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As thousands of business leaders, politicians, and intellectuals converged in Davos on Monday, they had to weather the largest snowfall the alpine Swiss town has seen in about two decades. A thick blanket of snow greeted their (and my) arrival, snarling traffic, stalling trains and shrouding the surrounding mountains in a veil of white.

There were metaphoric storm clouds on the horizon, too. In introductory remarks delivered Monday, International Monetary Fund Managing Director Christine Lagarde pointed to the "continuing strengthening" of the global economy in 2018 and 2019, but she did not seem quite satisfied. She stressed that far too many people in the world were not seeing the dividends of this growth, citing data that showed about one-fifth of developing and emerging economies suffering a decline in per capita income in 2017. And she warned against "complacency" among world leaders, gesturing to troubling indicators that may suggest another recession is closer than we think.

“It is when the sun is shining that you want to repair the roof,” said Lagarde, an analogy that felt a bit out of place as the snow kept pelting down.

Lagarde's worries are echoed in the theme of this year's session — “creating a shared future in a fractured world.” Klaus Schwab, the forum's founder and most visible impresario, detailed the concern in a statement: “Our world has become fractured by increasing competition between nations and deep divides within societies,” he said. “Yet the sheer scale of the challenges our world faces makes concerted, collaborative and integrated action more essential than ever.”

For good measure, Pope Francis delivered a communique to the forum, warning of the “widening of the socio-economic gap” around the world and decrying the “private interests and ambition for profit at all costs” that seemed to define the “globalized age.”

That's a message many of the jet-setting CEOs traipsing around Davos may not take all that seriously. Despite the occasional gloom of its own rhetoric, the forum is a hotbed of corporate optimism, with myriad panels and events touting new technologies that save lives, hailing “activist” business execs and soliciting leadership tips from celebrities such as Elton John. In the part of town fully taken over by the forum, big tech companies boast pavilions alongside those of actual nations. In Davos, the Google Cloud is a brick-and-mortar shop.

Few of the prominent leaders attending the session are more primed for this sunny future than Indian Prime Minister Narendra Modi, whose Tuesday speech will serve as a kind of opening address for the forum. Modi is expected to tout the “new” India emerging under his watch — the country now boasts the fastest-growing major economy in the world — and will be accompanied by both a mammoth Indian business delegation and prominent regional politicians.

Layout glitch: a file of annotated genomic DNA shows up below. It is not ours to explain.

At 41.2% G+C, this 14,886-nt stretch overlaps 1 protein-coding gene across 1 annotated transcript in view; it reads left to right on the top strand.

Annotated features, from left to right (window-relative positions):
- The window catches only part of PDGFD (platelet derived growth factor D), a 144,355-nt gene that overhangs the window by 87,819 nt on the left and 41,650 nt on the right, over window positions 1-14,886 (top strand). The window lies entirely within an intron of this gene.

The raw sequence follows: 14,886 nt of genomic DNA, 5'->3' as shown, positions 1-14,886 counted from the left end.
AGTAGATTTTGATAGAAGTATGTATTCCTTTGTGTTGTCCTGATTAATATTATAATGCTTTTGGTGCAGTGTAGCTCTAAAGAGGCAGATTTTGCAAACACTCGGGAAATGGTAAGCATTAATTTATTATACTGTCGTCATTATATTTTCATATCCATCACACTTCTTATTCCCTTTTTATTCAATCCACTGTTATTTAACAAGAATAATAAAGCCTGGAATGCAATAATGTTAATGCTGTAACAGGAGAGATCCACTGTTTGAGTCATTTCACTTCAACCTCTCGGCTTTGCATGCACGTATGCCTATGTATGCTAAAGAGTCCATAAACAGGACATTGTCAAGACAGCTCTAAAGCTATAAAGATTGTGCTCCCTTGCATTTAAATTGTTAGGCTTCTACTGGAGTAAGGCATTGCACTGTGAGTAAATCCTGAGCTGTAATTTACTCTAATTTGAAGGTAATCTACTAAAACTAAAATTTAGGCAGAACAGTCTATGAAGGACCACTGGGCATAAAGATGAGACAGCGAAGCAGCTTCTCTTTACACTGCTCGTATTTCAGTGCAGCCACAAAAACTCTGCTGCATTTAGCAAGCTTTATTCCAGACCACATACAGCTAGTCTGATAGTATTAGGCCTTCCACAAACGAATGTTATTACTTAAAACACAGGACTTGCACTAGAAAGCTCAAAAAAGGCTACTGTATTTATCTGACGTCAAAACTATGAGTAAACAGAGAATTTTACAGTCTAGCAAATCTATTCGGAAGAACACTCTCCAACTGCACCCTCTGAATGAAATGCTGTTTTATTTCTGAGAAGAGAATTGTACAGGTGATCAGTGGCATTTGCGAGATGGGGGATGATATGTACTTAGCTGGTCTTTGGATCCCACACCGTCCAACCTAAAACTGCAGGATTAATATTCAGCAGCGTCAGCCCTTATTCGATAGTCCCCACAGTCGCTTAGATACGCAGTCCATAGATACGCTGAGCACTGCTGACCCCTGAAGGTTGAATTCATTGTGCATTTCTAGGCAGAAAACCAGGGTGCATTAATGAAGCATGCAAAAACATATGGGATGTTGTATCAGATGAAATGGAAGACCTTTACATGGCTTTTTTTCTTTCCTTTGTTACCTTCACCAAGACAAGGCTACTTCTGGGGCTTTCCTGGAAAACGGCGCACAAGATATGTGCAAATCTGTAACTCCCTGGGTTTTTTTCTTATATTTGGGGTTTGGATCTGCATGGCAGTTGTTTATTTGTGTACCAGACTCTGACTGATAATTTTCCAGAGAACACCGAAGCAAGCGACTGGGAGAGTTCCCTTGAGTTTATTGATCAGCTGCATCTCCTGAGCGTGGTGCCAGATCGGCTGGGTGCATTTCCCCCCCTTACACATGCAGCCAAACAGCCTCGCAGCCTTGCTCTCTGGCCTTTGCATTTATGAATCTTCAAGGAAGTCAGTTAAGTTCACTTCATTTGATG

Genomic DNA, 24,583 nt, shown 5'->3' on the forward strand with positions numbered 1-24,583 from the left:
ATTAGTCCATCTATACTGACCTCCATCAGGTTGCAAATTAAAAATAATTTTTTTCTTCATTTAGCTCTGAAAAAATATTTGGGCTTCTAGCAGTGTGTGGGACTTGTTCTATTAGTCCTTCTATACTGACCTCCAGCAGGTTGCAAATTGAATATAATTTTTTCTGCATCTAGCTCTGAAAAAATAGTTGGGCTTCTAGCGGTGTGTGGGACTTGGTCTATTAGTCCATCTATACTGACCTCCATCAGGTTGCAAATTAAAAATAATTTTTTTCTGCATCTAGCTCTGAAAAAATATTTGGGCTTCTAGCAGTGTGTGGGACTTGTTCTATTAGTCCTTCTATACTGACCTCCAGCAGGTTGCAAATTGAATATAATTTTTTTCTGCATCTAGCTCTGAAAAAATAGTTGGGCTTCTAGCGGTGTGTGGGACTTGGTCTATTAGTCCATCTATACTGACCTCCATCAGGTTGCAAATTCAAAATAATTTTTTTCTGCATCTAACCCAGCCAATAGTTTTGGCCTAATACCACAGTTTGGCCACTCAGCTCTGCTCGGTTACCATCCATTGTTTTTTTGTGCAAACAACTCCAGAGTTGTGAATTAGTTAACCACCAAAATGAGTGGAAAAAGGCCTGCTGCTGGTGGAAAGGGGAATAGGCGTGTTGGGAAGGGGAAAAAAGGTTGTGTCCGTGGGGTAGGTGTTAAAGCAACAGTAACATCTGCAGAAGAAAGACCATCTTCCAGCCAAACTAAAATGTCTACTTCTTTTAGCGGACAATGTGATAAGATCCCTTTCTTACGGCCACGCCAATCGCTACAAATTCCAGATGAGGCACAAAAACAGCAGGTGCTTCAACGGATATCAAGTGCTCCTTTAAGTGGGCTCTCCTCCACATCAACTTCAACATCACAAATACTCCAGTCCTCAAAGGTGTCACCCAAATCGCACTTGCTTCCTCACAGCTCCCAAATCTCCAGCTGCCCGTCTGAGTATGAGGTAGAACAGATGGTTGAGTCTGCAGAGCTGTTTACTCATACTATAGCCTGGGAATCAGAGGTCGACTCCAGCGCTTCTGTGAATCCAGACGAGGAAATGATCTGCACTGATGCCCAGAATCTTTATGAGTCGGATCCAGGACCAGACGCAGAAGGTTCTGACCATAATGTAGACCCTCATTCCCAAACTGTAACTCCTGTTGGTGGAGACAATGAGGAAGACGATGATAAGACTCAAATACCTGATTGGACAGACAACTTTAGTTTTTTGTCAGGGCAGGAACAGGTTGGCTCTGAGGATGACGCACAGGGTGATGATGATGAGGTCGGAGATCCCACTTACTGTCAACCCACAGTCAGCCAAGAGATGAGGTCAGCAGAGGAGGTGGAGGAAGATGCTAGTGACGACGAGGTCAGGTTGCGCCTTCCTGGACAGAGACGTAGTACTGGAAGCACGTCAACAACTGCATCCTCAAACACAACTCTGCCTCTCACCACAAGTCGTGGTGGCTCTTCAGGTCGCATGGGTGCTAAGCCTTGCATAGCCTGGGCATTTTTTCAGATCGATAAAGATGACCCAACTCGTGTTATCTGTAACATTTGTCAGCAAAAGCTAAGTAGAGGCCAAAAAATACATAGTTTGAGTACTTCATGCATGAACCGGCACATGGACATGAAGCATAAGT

Bollywood megastar Shah Rukh Khan was feted at an awards ceremony on Monday evening, while Indian yoga teachers and chefs were scheduled to dazzle forum attendees with their techniques — all part of a big soft power push from Modi.

Following Modi's star turn on Tuesday, French President Emmanuel Macron will take center stage. Macron is expected to use the forum as the latest platform to pitch his vision of a reinvigorated, integrated Europe capable of holding its own in a world increasingly unmoored from the geopolitical arrangements of the 20th century. His Wednesday speech will also probably serve as a preemptive broadside against the nativism and protectionism of President Trump, who will speak on Friday.

“Macron wants to be a global player but he is painfully aware that France, despite its status as a nuclear power with a permanent seat on the United Nations Security Council, cannot compete. So he is enlisting Europe in his ambition,” wrote Sylvie Kauffmann, editorial director of leading French daily Le Monde. “In President Trump’s view, America will become great again by withdrawing from the world. In President Macron’s view, France can be great again only by making Europe a global actor.”

Trump and his allies may quibble with that characterization of his foreign policy, but that's increasingly how the rest of the world sees it. A Gallup survey of attitudes in 134 countries showed a dramatic drop in support for U.S. leadership in the world. “In fact, more people now disapprove of U.S. leadership than approve,” noted Jon Clifton, Gallup's managing partner. “This historic low puts the U.S.’s leadership approval rating on par with China’s and sets a new bar for disapproval.”

Communiques published by the forum itself champion causes that seem anathema to Trump's worldview. One paper pushes for a “global understanding of migration,” calling for collective action to address the plight of refugees as part of a broader rejection of petty, narrow-minded national politics. Another laments the “plunder of the commons” by governments intent on extracting resources from once public and protected lands.

“Think of President Donald Trump’s lifting protection from 2 million acres of federal national park land,” it observes, before concluding: “The primary losers in the plunder of the commons are future generations.”

Such liberal pearl-clutching may be exactly what Trump and his supporters can't stand. But it tells a larger story Trump will struggle to redress as the snows in Davos melt.

“What he has achieved is a remarkable weakening of America’s moral standing,” Norbert Röttgen, chair of the German Parliament’s foreign relations committee and an ally of Chancellor Angela Merkel, said to my colleagues over the weekend. “ 'America first' has made America weaker in the world.”

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